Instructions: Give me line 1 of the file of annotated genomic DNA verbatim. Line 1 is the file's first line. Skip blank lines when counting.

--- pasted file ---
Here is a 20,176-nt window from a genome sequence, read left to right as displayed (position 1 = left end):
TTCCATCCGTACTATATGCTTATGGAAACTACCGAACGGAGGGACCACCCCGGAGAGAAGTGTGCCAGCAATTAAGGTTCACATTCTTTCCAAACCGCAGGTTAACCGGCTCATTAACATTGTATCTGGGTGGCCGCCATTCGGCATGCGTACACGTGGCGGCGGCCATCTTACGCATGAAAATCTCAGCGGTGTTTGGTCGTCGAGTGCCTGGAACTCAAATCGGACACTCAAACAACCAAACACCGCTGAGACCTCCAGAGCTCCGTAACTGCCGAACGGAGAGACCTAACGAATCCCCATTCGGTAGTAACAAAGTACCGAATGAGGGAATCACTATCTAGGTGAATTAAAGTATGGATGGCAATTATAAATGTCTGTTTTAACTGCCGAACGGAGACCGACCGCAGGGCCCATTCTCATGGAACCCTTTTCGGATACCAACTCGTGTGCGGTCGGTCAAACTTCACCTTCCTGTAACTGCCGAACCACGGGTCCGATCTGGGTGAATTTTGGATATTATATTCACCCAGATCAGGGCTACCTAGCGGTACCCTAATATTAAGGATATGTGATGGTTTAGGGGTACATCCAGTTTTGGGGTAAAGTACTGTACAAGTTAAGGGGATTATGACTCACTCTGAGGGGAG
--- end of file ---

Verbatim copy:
Here is a 20,176-nt window from a genome sequence, read left to right as displayed (position 1 = left end):